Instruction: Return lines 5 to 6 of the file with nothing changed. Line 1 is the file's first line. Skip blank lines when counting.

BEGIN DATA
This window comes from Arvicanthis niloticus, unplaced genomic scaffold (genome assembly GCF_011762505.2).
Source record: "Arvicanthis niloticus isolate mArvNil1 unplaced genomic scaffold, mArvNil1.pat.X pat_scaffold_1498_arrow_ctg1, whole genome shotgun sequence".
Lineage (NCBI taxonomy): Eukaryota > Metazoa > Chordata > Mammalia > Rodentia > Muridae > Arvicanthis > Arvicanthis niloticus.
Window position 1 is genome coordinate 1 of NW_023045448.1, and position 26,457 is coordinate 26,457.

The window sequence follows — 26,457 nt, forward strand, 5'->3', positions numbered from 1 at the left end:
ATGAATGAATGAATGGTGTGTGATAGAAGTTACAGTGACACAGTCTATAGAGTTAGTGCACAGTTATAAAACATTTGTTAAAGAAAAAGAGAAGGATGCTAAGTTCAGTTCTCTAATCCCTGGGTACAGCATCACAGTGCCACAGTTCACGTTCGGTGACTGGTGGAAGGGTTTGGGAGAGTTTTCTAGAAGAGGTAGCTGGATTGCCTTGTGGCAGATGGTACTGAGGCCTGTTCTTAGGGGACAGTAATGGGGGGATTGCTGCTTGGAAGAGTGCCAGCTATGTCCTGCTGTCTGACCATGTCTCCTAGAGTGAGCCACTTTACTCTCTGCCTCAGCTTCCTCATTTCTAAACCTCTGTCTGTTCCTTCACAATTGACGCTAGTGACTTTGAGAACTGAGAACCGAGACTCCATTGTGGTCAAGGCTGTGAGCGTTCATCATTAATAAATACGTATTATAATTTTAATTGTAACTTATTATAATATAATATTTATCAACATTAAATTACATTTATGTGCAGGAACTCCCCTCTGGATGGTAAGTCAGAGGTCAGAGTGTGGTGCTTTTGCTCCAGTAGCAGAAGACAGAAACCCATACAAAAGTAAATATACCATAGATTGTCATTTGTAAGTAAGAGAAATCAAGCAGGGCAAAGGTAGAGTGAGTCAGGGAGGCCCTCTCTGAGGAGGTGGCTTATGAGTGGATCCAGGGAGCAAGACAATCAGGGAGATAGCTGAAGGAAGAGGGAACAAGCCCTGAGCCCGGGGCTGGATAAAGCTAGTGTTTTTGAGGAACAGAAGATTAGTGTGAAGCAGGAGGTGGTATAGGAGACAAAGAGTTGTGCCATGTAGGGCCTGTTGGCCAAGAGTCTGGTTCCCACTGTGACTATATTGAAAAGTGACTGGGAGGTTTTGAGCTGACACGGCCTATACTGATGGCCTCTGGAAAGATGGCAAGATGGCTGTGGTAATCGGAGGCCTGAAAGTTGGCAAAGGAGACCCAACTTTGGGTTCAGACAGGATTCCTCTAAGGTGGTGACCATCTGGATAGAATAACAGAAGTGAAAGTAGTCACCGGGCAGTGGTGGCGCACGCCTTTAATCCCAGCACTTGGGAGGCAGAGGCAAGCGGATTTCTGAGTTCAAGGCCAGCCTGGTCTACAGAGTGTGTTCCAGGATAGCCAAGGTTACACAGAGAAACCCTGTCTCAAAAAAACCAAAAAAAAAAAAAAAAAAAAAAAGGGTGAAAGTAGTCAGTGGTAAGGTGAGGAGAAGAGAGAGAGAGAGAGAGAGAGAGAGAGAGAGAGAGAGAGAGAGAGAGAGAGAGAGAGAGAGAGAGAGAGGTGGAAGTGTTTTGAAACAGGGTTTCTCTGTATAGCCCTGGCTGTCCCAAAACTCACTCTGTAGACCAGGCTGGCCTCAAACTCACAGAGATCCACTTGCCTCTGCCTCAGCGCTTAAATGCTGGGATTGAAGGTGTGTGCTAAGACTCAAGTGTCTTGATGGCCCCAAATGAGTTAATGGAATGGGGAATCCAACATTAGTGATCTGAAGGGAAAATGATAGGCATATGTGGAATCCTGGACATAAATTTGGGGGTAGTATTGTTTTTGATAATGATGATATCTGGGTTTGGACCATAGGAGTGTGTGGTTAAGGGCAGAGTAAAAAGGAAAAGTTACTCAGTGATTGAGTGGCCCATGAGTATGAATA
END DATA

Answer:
The window sequence follows — 26,457 nt, forward strand, 5'->3', positions numbered from 1 at the left end:
ATGAATGAATGAATGGTGTGTGATAGAAGTTACAGTGACACAGTCTATAGAGTTAGTGCACAGTTATAAAACATTTGTTAAAGAAAAAGAGAAGGATGCTAAGTTCAGTTCTCTAATCCCTGGGTACAGCATCACAGTGCCACAGTTCACGTTCGGTGACTGGTGGAAGGGTTTGGGAGAGTTTTCTAGAAGAGGTAGCTGGATTGCCTTGTGGCAGATGGTACTGAGGCCTGTTCTTAGGGGACAGTAATGGGGGGATTGCTGCTTGGAAGAGTGCCAGCTATGTCCTGCTGTCTGACCATGTCTCCTAGAGTGAGCCACTTTACTCTCTGCCTCAGCTTCCTCATTTCTAAACCTCTGTCTGTTCCTTCACAATTGACGCTAGTGACTTTGAGAACTGAGAACCGAGACTCCATTGTGGTCAAGGCTGTGAGCGTTCATCATTAATAAATACGTATTATAATTTTAATTGTAACTTATTATAATATAATATTTATCAACATTAAATTACATTTATGTGCAGGAACTCCCCTCTGGATGGTAAGTCAGAGGTCAGAGTGTGGTGCTTTTGCTCCAGTAGCAGAAGACAGAAACCCATACAAAAGTAAATATACCATAGATTGTCATTTGTAAGTAAGAGAAATCAAGCAGGGCAAAGGTAGAGTGAGTCAGGGAGGCCCTCTCTGAGGAGGTGGCTTATGAGTGGATCCAGGGAGCAAGACAATCAGGGAGATAGCTGAAGGAAGAGGGAACAAGCCCTGAGCCCGGGGCTGGATAAAGCTAGTGTTTTTGAGGAACAGAAGATTAGTGTGAAGCAGGAGGTGGTATAGGAGACAAAGAGTTGTGCCATGTAGGGCCTGTTGGCCAAGAGTCTGGTTCCCACTGTGACTATATTGAAAAGTGACTGGGAGGTTTTGAGCTGACACGGCCTATACTGATGGCCTCTGGAAAGATGGCAAGATGGCTGTGGTAATCGGAGGCCTGAAAGTTGGCAAAGGAGACCCAACTTTGGGTTCAGACAGGATTCCTCTAAGGTGGTGACCATCTGGATAGAATAACAGAAGTGAAAGTAGTCACCGGGCAGTGGTGGCGCACGCCTTTAATCCCAGCACTTGGGAGGCAGAGGCAAGCGGATTTCTGAGTTCAAGGCCAGCCTGGTCTACAGAGTGTGTTCCAGGATAGCCAAGGTTACACAGAGAAACCCTGTCTCAAAAAAACCAAAAAAAAAAAAAAAAAAAAAAAGGGTGAAAGTAGTCAGTGGTAAGGTGAGGAGAAGAGAGAGAGAGAGAGAGAGAGAGAGAGAGAGAGAGAGAGAGAGAGAGAGAGAGAGAGAGAGAGAGAGAGGTGGAAGTGTTTTGAAACAGGGTTTCTCTGTATAGCCCTGGCTGTCCCAAAACTCACTCTGTAGACCAGGCTGGCCTCAAACTCACAGAGATCCACTTGCCTCTGCCTCAGCGCTTAAATGCTGGGATTGAAGGTGTGTGCTAAGACTCAAGTGTCTTGATGGCCCCAAATGAGTTAATGGAATGGGGAATCCAACATTAGTGATCTGAAGGGAAAATGATAGGCATATGTGGAATCCTGGACATAAATTTGGGGGTAGTATTGTTTTTGATAATGATGATATCTGGGTTTGGACCATAGGAGTGTGTGGTTAAGGGCAGAGTAAAAAGGAAAAGTTACTCAGTGATTGAGTGGCCCATGAGTATGAATA